EDMONTON- Family care experts say children being left unattended in vehicles is not as uncommon as one might think, and are urging people to act if they see a child left alone.
“I would not suggest that this is an epidemic problem, but it is not an uncommon problem and we do see it with some familiarity,” said Thomas Sutton with Edmonton & Area Child & Family Services, “and we see it throughout the year.”
On Tuesday night, a three-year-old girl died after being found in a hot vehicle in northeast Edmonton. Also on Tuesday, three boys, between the ages of two and six, were left inside a vehicle outside of a Home Depot in south Edmonton. The boys were safely removed from the vehicle.
One Texas mother knows all too well, the pain of losing a child.
“Our tragedy is the result of one wrong turn,” Kristie Reeves-Cavaliero said via Skype Wednesday afternoon.
Cavaliero’s one-year-old daughter died in May 2011, after being left alone in a pickup truck. That morning, she says her family had overslept, and was scrambling to get ready for the day. Cavaliero’s husband was driving their daughter to daycare, when instead of turning toward the daycare, he turned the other direction and headed to work.
“There are some days that are better than others and there are some days that are bad. And then there are other days that are so painful that it’s really hard to climb out of bed,” Cavaliero explained.
Officials receive dozens of calls each year, about children being left alone in vehicles.
“Sometimes it’s a function of convenience, to leave a child unattended in a vehicle,” Sutton explained.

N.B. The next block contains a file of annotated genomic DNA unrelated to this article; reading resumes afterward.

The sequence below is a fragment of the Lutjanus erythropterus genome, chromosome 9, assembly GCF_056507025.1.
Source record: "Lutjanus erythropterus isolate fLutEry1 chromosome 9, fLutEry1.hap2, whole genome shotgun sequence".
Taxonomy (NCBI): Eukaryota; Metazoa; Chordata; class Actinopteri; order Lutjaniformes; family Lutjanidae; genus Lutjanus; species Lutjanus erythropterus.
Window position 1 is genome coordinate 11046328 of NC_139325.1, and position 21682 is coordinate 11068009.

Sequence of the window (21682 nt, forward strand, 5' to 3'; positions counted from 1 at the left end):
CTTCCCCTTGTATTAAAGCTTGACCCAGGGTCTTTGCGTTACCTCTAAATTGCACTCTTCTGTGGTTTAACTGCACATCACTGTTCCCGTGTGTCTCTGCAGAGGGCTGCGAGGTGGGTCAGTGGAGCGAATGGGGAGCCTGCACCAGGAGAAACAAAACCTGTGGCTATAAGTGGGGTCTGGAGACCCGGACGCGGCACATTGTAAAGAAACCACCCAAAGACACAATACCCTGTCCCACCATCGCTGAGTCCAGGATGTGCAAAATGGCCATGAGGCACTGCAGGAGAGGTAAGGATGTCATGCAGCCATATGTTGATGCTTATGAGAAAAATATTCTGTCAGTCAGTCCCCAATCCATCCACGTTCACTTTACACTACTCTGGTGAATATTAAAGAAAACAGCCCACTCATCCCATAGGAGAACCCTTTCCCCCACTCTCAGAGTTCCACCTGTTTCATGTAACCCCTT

He says whether it’s a hot day or not, anyone who sees a child alone inside a vehicle should call 911.
“Regardless of the circumstances, it is a machine, it has many different moving parts. Children that are unsupervised can injure themselves, they can inadvertently start the vehicle, place the vehicle in motion. Certainly they are at risk potentially of also being being taken if they are left unattended in those circumstances.
“They should be calling 911 and they should be remaining with that child until emergency services arrive,” he explained. “I do appreciate the hesitancy, but the child’s life and security must outweigh that.”
Sutton says officials try to educate parents and raise awareness of the dangers of leaving a child alone in a vehicle, in hopes of getting the message through.
“Is a moment of convenience worth a lifetime of regret?”
When criminal charges don’t apply, there are still penalties for those who leave children unattended in vehicles. Under the Child Youth and Family Enhancement Act, people can face a $25,000 fine, 24 months in prison, or both.
With files from Ross Neitz, Global News.